Following Sunday's elections, there has been a scramble to assess the outcome but I think it will be a whle before we really know what the new coalition will be able to accomplish. There is a boatload of problems coming at Merkel and Guido Westerwelle and forging responses is going to be as difficult as it was in the former coalition, perhaps even more difficult. The FDP will be trying to argue for their main campaign promises - lowering taxes, reforming the taxation scales and cutting government spending. But it will be difficult to get a consensus on these issues with Merkel's team. She spent a good deal of her campaign stressing the value of Germany's social market model, with emphasis on both those words: social and market. Finding ways to cut the social end of that equation will be difficult for her, keeping in mind that the CDU and the CSU lost support on Sunday. Of course conservative criticism of Merkel was that she had drifted too far to the left in the coalition with the SPD. But her core support is also drawn from the ranks of those worried about their jobs, pensions and their future in general. She and Westerwelle must find ways of sequencing reforms so that they are digestable for a nervous public.
Merkel will bring some of her agenda from the old coalition into the new one. She is unique in that she is the first Chancellor to govern in two different coalitions. But this time she will be pressed to say clearly what her priorities are. She is in a stronger position than she was with the SPD.
The success of the FDP was generated by widespread ticket splitting, with many voters giving their second vote to the liberals as a way of ending the the prospects of a continued SPD-CDU coalition. How many of those votes were expressly cast for an FDP program is not clear.
Given the fact that Merkel's campaign was not based on specifics as much as it was shaped around Merkel, the next few weeks will unveil more of what this team is prepared to do than we have seen thus far.
Because foreign policy issues were largely absent from the campaigns, that area of the coalition's agenda will need to be worked out carefully. Westerwelle's desire to be Foreign Minister will require that he and the Chancellor maintain synergy when it comes to dealing with tough issues like Afghanistan, Iran and and other areas of uncertainty. Merkel will maintain control over the priorities, and the two will need to be singing from the same sheet. That seemed to work well between Merkel and Steinmeier for the most part of the past four years. Westerwelle's positions on foreign policy issues are not as well known as are Merkel's. It would appear that he will rely on former Foreign Minister Genscher for advice. We can expect that foreign policy experts in the FDP will also be drafted into the foreign office, like Werner Hoyer or Alexander Graf Lamnsdorff. Merkel will presumably keep her foreign policy advisors in the Chancellory.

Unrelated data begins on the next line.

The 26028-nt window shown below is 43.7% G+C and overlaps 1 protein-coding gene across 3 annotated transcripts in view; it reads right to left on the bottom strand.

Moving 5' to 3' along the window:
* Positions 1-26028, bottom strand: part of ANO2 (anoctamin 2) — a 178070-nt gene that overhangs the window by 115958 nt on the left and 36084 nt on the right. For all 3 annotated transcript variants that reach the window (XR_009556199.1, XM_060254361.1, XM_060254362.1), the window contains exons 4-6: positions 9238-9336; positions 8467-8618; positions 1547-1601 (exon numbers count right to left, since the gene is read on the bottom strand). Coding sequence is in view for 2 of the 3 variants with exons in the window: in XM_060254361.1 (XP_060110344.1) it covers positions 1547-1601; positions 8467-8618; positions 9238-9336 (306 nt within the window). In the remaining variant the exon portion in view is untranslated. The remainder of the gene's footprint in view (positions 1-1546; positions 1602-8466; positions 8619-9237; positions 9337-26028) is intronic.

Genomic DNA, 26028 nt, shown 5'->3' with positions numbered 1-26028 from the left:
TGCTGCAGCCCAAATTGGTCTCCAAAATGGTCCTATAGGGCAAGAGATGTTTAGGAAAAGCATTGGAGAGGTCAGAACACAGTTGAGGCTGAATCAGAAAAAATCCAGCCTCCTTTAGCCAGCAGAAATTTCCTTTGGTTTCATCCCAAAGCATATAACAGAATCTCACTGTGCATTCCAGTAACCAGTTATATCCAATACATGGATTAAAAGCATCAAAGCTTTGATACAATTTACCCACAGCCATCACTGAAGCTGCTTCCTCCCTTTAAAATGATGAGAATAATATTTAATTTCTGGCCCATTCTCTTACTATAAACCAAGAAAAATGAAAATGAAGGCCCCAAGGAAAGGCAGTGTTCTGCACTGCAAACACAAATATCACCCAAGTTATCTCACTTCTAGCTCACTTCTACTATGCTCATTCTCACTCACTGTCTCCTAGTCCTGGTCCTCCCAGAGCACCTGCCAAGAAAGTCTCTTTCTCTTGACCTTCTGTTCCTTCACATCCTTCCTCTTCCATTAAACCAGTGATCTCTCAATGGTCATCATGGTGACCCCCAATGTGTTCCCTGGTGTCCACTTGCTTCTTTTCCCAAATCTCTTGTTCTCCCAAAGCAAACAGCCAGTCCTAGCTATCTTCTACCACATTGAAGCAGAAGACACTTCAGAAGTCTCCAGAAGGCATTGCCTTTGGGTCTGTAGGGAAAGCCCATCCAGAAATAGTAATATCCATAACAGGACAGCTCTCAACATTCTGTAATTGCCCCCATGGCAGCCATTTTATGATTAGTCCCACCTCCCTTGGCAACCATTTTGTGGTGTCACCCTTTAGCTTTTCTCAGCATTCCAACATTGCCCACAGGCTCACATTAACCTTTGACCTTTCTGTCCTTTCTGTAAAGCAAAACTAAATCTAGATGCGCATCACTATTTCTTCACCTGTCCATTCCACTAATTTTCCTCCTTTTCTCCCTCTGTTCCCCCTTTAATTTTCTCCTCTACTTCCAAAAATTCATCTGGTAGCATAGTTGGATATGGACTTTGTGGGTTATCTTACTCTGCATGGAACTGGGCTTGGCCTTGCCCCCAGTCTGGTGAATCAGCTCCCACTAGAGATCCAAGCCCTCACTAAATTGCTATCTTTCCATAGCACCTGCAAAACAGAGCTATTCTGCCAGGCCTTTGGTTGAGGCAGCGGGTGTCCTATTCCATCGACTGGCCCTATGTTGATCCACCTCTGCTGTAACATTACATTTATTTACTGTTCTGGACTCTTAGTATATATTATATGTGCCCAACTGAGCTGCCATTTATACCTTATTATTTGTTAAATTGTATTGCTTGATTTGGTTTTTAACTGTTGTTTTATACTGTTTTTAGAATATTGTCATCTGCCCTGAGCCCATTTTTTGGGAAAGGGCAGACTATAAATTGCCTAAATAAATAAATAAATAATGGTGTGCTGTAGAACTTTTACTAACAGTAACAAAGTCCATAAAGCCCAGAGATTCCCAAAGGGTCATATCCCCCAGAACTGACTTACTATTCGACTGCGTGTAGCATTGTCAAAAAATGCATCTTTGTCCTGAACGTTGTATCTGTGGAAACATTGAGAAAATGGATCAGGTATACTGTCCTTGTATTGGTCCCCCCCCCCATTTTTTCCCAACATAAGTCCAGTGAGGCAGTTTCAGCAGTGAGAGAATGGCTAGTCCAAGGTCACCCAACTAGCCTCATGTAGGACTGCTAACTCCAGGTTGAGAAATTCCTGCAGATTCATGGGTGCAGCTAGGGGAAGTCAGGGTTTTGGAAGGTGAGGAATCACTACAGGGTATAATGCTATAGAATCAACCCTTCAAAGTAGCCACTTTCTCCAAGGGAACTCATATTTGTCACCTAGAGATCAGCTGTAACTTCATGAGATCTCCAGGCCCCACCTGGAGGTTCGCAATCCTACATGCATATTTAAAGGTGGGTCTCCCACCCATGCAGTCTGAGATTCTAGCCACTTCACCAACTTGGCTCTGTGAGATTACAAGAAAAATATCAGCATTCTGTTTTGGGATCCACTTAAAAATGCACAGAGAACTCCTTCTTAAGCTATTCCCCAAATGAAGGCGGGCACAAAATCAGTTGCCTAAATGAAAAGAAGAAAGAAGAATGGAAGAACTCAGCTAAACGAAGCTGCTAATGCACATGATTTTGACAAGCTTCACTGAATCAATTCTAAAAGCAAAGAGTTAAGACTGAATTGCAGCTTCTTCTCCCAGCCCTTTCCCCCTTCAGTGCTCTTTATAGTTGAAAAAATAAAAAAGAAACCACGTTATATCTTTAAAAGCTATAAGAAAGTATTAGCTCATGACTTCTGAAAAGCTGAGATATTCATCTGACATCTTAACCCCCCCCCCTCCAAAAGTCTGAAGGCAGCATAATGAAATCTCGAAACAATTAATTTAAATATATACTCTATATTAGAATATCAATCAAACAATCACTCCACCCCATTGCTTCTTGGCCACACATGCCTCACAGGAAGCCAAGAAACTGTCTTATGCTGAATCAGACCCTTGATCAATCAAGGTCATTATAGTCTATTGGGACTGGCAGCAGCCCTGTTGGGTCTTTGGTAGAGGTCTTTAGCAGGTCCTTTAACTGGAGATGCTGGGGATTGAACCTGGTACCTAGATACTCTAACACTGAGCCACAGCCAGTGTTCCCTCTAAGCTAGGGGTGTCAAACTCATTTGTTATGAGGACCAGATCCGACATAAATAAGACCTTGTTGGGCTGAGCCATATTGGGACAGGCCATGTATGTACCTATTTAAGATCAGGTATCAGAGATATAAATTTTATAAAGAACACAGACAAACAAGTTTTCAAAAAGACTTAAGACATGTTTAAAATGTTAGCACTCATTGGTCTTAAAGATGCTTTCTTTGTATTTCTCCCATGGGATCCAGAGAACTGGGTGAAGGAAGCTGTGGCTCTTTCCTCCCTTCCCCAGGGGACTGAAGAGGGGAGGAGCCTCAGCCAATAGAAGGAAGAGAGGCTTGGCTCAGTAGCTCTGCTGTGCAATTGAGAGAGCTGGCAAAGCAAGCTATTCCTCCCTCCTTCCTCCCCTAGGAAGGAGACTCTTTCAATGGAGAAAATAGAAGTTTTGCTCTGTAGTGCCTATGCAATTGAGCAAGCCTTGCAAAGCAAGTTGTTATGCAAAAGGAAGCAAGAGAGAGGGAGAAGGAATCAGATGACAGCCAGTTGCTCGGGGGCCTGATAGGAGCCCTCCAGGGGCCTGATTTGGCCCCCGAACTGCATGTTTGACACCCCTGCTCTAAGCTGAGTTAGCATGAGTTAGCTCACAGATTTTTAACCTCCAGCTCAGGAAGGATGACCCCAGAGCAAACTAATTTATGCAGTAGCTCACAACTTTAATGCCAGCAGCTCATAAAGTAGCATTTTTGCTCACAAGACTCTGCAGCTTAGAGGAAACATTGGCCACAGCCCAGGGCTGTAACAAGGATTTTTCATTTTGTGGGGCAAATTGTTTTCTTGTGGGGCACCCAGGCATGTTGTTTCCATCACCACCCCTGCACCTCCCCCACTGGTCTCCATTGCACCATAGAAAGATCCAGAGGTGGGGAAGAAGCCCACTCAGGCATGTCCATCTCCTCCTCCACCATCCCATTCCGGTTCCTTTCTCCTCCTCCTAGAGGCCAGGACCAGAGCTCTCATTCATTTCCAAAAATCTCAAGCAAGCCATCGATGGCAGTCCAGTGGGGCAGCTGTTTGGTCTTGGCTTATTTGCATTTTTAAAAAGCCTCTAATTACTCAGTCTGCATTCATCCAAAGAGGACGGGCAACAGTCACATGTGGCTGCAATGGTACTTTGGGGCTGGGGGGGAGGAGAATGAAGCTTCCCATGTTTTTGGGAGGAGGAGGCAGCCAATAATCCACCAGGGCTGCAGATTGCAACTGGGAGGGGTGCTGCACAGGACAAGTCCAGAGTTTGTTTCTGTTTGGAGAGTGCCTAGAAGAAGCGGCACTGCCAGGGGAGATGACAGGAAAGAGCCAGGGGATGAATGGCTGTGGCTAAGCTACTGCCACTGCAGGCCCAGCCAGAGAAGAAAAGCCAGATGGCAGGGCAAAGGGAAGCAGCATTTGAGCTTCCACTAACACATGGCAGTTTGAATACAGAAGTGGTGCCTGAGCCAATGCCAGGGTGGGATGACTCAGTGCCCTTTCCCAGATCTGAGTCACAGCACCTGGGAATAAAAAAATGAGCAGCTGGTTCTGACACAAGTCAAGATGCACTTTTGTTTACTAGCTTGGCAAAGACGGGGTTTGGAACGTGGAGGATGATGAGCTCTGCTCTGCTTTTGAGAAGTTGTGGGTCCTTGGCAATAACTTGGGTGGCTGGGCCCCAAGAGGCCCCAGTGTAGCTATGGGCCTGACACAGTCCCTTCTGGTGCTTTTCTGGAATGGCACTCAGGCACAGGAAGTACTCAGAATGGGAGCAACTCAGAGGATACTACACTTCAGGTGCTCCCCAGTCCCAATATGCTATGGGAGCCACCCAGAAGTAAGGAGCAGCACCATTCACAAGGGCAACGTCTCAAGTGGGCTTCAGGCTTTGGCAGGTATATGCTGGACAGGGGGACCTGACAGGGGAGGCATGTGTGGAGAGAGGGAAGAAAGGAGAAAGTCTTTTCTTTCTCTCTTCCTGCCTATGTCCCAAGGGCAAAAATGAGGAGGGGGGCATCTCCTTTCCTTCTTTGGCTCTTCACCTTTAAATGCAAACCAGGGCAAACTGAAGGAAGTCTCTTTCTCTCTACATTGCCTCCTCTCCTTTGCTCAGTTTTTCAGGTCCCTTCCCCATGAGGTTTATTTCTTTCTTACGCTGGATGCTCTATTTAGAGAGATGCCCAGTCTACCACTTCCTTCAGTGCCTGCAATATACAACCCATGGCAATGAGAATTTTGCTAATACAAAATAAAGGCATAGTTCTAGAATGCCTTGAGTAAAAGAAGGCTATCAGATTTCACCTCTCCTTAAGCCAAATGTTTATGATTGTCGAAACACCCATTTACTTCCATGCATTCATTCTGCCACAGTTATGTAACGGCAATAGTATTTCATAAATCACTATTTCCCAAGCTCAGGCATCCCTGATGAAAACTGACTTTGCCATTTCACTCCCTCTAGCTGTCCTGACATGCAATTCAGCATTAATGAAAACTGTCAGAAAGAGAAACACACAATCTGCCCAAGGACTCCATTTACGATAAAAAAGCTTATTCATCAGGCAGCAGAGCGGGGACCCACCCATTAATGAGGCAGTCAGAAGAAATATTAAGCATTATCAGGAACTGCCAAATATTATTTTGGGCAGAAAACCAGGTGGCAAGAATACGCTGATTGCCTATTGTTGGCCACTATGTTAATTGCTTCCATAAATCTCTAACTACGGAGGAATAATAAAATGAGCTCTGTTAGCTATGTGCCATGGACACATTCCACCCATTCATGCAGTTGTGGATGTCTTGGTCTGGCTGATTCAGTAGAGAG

The FDP will get four Ministries and push for five. That would include Foreign, Justice, and Finance,Science and Education and then maybe Environment.
There is no reason to think that a major shift in German foreign policy will occur. Westerwelle has expressed his interest in pursuing efforts at arms reductions and non-proliferation of nuclear weapons. That should match up with Obama's focus on getting the START treaty renewed with Russia. There will be no moves to reduce Germany's presence in Afghanistan but then again no moves to increase it either. Germany will be pressed by Washington to increase aid and police training resources.
The next step in sanctions on Iran is expected in the coming months but Merkel has made it clear she favors that if Teheran does not respond to calls for more cooperation. If zu Guttenberg remains Economics Minister, he will also support that as he had been focused on Iran in the past few years when he served on the Foreign Relations Committee.
With regard to relations with Washington, the new coalition will be dealing with a President who is under increasing pressure at home to show progress on several fronts. He could need help from Berlin. Some criticis argue that his charm offensive in Europe has not brought him significant results. That judgement depends on what expectations are held. To repeat, significant increases in troop strength in Afghanistan have not been forthcoming from Germany or anywhere else in Europe largely due to domestic political constraints and that will not change much. One opportunity for Obama to get some help would be to get something out of the December Copenhagen meeting which might assist in getting a climate bill through the Senate.
Germany's next Finance Minister - probaby Otto Solms of the FDP - wlll join the debate and discussion on how to deal with regulatory regimes. He has long been the chief party spokesman on financial issues and knows many of the players in Washington. We could however see a push from the CSU to move zu Guttenberg over to the Finance Ministry. The CSU held that office in the last conservative coalition under Helmut Kohl. It is an important and powerful Ministry with extensive veto leverage on other ministries. You have to wonder whether zu Guttenberg would want that slot given the fact that you can make a lot of enemies. The CSU will claim two ministries, the other being Agriculture.
Again, this is a second act for the Chancellor and the stage will have her front and center in the full spotlight. We will now have a better opportunity to see what she is made of.